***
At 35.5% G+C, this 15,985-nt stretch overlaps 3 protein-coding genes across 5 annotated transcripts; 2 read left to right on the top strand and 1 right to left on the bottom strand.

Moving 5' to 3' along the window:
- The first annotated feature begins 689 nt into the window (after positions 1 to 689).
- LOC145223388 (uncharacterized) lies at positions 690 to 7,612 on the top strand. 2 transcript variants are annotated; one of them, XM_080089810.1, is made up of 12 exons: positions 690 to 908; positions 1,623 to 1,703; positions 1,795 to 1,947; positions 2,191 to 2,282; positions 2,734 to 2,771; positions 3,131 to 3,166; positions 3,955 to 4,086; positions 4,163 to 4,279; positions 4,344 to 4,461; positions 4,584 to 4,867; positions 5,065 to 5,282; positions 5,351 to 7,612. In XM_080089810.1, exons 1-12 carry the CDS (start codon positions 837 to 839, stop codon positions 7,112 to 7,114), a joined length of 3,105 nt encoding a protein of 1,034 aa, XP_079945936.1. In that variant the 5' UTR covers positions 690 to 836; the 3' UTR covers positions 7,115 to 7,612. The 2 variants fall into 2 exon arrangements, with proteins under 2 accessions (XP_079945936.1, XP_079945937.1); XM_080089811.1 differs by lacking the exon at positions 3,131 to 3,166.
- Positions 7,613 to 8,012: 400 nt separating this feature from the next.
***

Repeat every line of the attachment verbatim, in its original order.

At 35.5% G+C, this 15,985-nt stretch overlaps 3 protein-coding genes across 5 annotated transcripts; 2 read left to right on the top strand and 1 right to left on the bottom strand.

Moving 5' to 3' along the window:
- The first annotated feature begins 689 nt into the window (after positions 1 to 689).
- LOC145223388 (uncharacterized) lies at positions 690 to 7,612 on the top strand. 2 transcript variants are annotated; one of them, XM_080089810.1, is made up of 12 exons: positions 690 to 908; positions 1,623 to 1,703; positions 1,795 to 1,947; positions 2,191 to 2,282; positions 2,734 to 2,771; positions 3,131 to 3,166; positions 3,955 to 4,086; positions 4,163 to 4,279; positions 4,344 to 4,461; positions 4,584 to 4,867; positions 5,065 to 5,282; positions 5,351 to 7,612. In XM_080089810.1, exons 1-12 carry the CDS (start codon positions 837 to 839, stop codon positions 7,112 to 7,114), a joined length of 3,105 nt encoding a protein of 1,034 aa, XP_079945936.1. In that variant the 5' UTR covers positions 690 to 836; the 3' UTR covers positions 7,115 to 7,612. The 2 variants fall into 2 exon arrangements, with proteins under 2 accessions (XP_079945936.1, XP_079945937.1); XM_080089811.1 differs by lacking the exon at positions 3,131 to 3,166.
- Positions 7,613 to 8,012: 400 nt separating this feature from the next.